- Hudson Mezzanine CDOs were among stains to bank's name
- Plantiffs failed to prove case, judge says in decision
Goldman Sachs Group Inc. won the dismissal of a lawsuit over toxic mortgage-linked investment sales that were criticized by some members of a Senate panel investigating the 2008 financial crisis.
Investors in the collateralized debt obligations failed to show the bank structured the notes, from so-called Hudson Mezzanine Funding deals, to fail or that it hid material, nonpublic information about them, a U.S. judge ruled.
In 2010, the U.S. Senate’s Permanent Subcommittee on Investigations, then led by Democrat Carl Levin, examined whether Goldman and its competitors had inappropriately bet against clients while the subprime-mortgage market melted. The panel released e-mails related to the bank’s deals, including one of the Hudson transactions, that suggested it had.
“The CDO imploded within two years: Your clients lost; Goldman profited,” Levin said in an hearing during which he questioned Goldman Sachs Chief Executive Officer Lloyd Blankfein about the Hudson deal and other CDOs. “To go out and sell these securities to people and then bet against those same securities, it seems to me, is a fundamental conflict of interest and is -- raises a real ethical issue.”
While Goldman Sachs selected the assets in the Hudson deal, it was also the only investor buying protection against losses through the transactions, documents released by Levin’s committee showed.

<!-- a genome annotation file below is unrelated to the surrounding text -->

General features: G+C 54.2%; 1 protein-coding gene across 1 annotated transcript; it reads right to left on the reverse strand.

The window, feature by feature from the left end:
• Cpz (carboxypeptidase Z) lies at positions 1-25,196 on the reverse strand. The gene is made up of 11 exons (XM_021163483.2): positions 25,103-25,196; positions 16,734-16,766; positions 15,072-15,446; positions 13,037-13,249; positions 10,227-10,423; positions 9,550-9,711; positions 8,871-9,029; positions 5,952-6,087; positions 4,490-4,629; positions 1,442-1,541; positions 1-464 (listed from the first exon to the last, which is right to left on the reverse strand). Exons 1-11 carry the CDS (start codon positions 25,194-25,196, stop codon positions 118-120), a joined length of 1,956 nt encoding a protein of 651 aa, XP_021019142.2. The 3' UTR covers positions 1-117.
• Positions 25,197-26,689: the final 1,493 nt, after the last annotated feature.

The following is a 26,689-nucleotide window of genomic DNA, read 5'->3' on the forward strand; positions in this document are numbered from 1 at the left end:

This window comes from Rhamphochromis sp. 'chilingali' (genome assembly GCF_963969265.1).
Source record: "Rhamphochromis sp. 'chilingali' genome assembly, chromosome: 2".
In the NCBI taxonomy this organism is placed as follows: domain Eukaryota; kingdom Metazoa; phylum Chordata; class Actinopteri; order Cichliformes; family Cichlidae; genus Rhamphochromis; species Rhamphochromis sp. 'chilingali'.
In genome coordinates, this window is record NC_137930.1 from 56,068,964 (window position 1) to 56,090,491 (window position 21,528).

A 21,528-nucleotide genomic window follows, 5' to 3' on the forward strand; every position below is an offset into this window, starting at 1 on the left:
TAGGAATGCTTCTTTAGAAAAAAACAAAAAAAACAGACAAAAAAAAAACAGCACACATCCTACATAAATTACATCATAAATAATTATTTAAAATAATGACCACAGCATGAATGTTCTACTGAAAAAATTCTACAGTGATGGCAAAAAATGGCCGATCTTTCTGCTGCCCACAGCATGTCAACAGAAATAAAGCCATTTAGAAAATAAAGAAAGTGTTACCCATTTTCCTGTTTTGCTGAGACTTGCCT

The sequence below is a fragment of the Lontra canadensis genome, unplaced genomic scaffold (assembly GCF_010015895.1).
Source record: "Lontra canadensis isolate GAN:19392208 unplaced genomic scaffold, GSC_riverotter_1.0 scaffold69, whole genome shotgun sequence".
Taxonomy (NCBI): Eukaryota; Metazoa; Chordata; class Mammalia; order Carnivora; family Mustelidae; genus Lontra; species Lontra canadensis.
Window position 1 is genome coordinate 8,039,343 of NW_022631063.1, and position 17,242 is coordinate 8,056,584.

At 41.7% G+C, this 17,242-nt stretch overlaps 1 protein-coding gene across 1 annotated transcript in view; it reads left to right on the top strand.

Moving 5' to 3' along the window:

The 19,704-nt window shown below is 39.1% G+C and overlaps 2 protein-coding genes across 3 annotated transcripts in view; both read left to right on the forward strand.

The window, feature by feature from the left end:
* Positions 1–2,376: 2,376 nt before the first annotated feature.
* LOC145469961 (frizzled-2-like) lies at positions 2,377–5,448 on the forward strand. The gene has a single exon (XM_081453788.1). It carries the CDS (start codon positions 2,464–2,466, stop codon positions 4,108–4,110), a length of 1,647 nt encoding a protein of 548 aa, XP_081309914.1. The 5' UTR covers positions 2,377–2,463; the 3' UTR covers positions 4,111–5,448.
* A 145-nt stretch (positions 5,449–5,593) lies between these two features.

The class-action suit, in which hedge fund Dodona I LLC represented more than 70 investors in $2 billion of Hudson Mezzanine Funding 2006-1 and 2006-2, had also targeted former Goldman employees Peter L. Ostrem and Darryl K. Herrick. After the pretrial sharing of potential evidence between parties, known as discovery, the plaintiffs failed to submit “any specific information” suggesting Goldman hid important facts, U.S. District Judge Victor Marrero said.
"We are pleased with the decision," said Michael DuVally, a spokesman for New York-based Goldman Sachs.
The case is Dodona I LLC v. Goldman Sachs & Co., 10-cv-07497, U.S. District Court, Southern District of New York (Manhattan).